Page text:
It's no longer possible to simply waltz through the mission using a single disguise, either. If you wear a policeman's uniform, other cops will be immediately suspicious of you for not looking like one of their co-workers, though no one else will give you any trouble. Likewise, if you dress up as a waiter, expect to get strange looks from service staff. And if you're ever caught sneaking around or knocking someone out, you'll need to change your disguise as word of your description spreads from person to person. Interestingly, you can even watch as panicked employees run to security guards to report what they saw and describe you. Deciding what to disguise yourself is one of Hitman's most interesting challenges, with each uniform affording a different set of trade-offs and opportunities. Finding someone who wears the disguise you want can in itself be a challenge, but thanks to the aforementioned Opportunities system, the whole process requires a lot less trial and error.
In earlier games, it was necessary to run through each mission multiple times to discover where things were before you could execute a proper run-through. In the new Hitman, you don't need to play through the map multiple times to learn where everything is, but you'll want to-because it's fun to figure out different ways of executing your marks and carrying out those plans.
There's even incentive to do so this time around besides attaining that perfect "Silent Assassin" rating that made Let's Plays of the earlier games so popular. There are dozens of challenges on each mission that, once completed, unlock new weapons and utility items and even entry points. There's no need to walk down the red carpet each time you start the Paris mission. You can start the mission elsewhere on the map with different equipment at your disposal. The only drawback to replaying missions is that you'll have to listen to the same scripted dialogue on certain occasions. It's slightly annoying, and there should be an option to skip some of of it.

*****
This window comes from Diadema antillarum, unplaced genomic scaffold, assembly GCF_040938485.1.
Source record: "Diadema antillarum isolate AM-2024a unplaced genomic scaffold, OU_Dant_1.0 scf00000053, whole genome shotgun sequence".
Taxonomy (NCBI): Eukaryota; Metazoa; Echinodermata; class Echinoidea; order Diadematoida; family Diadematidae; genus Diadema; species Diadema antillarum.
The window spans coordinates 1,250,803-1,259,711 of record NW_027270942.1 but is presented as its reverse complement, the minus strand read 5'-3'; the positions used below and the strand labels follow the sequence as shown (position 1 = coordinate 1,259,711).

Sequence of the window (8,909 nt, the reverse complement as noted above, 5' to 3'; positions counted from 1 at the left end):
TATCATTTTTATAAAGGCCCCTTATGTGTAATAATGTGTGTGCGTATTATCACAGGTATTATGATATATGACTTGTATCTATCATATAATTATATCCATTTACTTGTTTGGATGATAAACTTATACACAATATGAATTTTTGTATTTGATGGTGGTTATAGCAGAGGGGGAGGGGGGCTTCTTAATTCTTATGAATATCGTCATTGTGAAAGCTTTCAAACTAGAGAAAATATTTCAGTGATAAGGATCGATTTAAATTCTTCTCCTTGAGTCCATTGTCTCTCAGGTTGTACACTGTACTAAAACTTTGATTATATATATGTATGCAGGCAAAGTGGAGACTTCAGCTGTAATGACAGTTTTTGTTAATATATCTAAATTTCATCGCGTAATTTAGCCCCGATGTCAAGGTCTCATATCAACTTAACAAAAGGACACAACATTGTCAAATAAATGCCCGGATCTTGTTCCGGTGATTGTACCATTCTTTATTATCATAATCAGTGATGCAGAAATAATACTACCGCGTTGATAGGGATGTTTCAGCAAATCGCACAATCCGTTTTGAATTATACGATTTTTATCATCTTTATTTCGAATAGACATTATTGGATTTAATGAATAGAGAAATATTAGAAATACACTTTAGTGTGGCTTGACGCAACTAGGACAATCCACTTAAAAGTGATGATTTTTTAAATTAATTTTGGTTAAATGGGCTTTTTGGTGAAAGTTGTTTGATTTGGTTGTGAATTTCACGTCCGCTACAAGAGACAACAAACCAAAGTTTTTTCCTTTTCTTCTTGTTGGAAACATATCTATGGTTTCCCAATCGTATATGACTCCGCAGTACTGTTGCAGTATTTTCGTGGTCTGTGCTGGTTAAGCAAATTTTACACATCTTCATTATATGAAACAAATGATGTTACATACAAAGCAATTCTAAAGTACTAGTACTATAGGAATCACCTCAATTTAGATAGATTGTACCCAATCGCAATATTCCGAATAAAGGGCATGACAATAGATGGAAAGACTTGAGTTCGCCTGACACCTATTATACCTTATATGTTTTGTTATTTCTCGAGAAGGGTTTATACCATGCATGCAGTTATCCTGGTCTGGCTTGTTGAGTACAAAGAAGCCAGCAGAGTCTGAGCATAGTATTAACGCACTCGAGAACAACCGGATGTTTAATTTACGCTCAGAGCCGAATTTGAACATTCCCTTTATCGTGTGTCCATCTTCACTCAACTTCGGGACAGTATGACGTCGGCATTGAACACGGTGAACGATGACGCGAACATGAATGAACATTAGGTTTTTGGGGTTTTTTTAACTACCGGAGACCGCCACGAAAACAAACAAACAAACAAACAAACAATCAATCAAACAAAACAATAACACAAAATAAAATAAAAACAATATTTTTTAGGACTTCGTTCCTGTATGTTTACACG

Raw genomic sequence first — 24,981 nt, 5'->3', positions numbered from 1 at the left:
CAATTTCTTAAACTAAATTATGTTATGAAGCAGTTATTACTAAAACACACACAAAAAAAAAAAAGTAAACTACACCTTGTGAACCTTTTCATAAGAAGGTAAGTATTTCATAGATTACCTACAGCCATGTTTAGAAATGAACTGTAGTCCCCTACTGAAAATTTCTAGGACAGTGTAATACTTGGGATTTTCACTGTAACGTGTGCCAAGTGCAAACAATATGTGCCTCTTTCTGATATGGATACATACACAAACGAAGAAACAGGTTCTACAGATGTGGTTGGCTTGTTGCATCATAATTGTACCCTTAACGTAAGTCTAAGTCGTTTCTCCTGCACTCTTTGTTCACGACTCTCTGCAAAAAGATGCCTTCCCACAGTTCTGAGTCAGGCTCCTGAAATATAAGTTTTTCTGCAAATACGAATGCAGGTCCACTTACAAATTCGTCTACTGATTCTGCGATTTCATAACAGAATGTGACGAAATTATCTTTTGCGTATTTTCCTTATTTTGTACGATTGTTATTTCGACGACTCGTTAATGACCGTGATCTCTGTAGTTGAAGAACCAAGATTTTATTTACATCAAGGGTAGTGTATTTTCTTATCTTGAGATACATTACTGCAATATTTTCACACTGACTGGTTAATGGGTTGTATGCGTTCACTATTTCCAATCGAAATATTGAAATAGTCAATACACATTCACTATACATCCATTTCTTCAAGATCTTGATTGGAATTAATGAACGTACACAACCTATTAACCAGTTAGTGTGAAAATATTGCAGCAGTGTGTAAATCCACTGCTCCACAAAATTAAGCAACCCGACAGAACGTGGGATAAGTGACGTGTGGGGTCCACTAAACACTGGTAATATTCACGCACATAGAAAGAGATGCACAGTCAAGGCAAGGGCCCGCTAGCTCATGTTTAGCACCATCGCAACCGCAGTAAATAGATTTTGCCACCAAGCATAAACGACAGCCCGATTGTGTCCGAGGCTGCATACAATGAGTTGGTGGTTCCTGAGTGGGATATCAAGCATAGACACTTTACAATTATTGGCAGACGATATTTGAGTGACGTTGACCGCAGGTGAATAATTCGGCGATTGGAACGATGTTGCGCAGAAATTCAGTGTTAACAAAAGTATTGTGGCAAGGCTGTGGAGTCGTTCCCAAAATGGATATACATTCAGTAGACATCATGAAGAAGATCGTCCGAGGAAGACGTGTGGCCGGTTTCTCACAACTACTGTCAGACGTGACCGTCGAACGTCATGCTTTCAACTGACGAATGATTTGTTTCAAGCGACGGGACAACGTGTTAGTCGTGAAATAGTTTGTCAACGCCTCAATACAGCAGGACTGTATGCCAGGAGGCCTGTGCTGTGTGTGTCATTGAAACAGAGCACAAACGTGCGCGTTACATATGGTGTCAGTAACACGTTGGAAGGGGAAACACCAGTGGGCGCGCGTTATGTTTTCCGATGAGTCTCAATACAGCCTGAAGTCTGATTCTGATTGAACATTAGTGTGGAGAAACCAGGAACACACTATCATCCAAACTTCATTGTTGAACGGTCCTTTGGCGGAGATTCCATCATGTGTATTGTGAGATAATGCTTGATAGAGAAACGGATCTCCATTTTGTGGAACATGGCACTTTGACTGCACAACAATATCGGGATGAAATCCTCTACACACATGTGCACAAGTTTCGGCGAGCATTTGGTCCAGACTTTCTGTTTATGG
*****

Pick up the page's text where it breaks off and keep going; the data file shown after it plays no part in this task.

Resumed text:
Outside the story missions, which will be continued in future episodes of Hitman, you can participate in a variety of different modes that the developers at IO Interactive promises to produce content for on a regular basis. The new Hitman also sees the return of Contracts from Hitman: Absolution, which lets you set up hits on targets while dressed in a specific disguise and killing them with a specific weapon. It's somewhat similar to the Endurance mode in Rise of the Tomb Raider, in that you can more or less design your own challenges.
Hitman holds a lot of promise, especially in this first episode. If the next episodes, which are to be released throughout the rest of the year, are anything like this one, then fans of the series are going to be more than happy with what IO Interactive has to offer.
Bottom Line: Hitman lives up to the legacy of the original games, and redeems the series from the lows of Hitman: Absolution by taking the series to new heights.
Recommendation: Assassins who enjoy playing around in a freeform sandbox will absolutely love this game. I know I do.